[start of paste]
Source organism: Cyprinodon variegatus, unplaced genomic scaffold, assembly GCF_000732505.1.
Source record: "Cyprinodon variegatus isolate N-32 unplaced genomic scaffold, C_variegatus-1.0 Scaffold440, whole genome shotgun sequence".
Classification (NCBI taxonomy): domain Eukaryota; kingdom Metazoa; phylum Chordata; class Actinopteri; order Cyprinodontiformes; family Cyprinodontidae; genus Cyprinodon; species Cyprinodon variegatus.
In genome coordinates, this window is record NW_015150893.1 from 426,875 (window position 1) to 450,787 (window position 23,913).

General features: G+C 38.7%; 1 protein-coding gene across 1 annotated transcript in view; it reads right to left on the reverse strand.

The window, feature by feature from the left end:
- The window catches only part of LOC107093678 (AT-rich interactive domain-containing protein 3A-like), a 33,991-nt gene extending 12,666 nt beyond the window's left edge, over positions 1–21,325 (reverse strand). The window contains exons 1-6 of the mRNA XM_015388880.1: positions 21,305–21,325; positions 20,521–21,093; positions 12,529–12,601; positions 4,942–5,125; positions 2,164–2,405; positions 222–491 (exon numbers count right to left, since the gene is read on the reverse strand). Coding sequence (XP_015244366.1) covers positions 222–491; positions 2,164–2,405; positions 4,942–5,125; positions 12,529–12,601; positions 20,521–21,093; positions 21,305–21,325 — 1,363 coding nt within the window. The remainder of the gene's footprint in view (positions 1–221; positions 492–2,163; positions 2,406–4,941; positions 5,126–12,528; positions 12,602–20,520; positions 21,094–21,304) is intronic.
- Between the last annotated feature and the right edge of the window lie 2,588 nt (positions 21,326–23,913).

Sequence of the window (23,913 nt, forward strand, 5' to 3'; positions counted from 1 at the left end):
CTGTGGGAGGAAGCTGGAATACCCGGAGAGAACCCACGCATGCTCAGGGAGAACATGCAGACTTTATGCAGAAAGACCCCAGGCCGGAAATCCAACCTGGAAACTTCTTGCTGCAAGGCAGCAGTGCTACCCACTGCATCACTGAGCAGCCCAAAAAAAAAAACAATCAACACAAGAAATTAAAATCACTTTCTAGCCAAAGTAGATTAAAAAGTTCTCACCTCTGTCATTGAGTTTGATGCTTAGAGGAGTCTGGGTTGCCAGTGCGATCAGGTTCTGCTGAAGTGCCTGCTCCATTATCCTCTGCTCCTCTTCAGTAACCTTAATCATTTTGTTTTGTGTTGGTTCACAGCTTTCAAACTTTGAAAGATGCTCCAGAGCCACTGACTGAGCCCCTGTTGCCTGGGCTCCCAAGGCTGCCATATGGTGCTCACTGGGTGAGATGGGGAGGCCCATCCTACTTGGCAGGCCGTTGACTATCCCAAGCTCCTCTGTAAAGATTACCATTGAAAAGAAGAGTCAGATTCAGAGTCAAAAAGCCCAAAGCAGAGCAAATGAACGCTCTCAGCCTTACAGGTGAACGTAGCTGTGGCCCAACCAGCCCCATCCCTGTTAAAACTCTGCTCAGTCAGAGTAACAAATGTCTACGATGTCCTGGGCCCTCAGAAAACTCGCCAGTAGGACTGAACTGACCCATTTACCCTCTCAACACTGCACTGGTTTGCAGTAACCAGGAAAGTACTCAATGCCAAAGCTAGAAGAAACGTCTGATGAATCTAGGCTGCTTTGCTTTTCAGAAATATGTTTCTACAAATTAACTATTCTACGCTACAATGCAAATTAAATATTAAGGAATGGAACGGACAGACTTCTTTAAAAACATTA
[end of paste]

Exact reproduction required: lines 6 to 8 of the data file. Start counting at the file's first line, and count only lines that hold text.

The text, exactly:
The window, feature by feature from the left end:
- The window catches only part of LOC107093678 (AT-rich interactive domain-containing protein 3A-like), a 33,991-nt gene extending 12,666 nt beyond the window's left edge, over positions 1–21,325 (reverse strand). The window contains exons 1-6 of the mRNA XM_015388880.1: positions 21,305–21,325; positions 20,521–21,093; positions 12,529–12,601; positions 4,942–5,125; positions 2,164–2,405; positions 222–491 (exon numbers count right to left, since the gene is read on the reverse strand). Coding sequence (XP_015244366.1) covers positions 222–491; positions 2,164–2,405; positions 4,942–5,125; positions 12,529–12,601; positions 20,521–21,093; positions 21,305–21,325 — 1,363 coding nt within the window. The remainder of the gene's footprint in view (positions 1–221; positions 492–2,163; positions 2,406–4,941; positions 5,126–12,528; positions 12,602–20,520; positions 21,094–21,304) is intronic.
- Between the last annotated feature and the right edge of the window lie 2,588 nt (positions 21,326–23,913).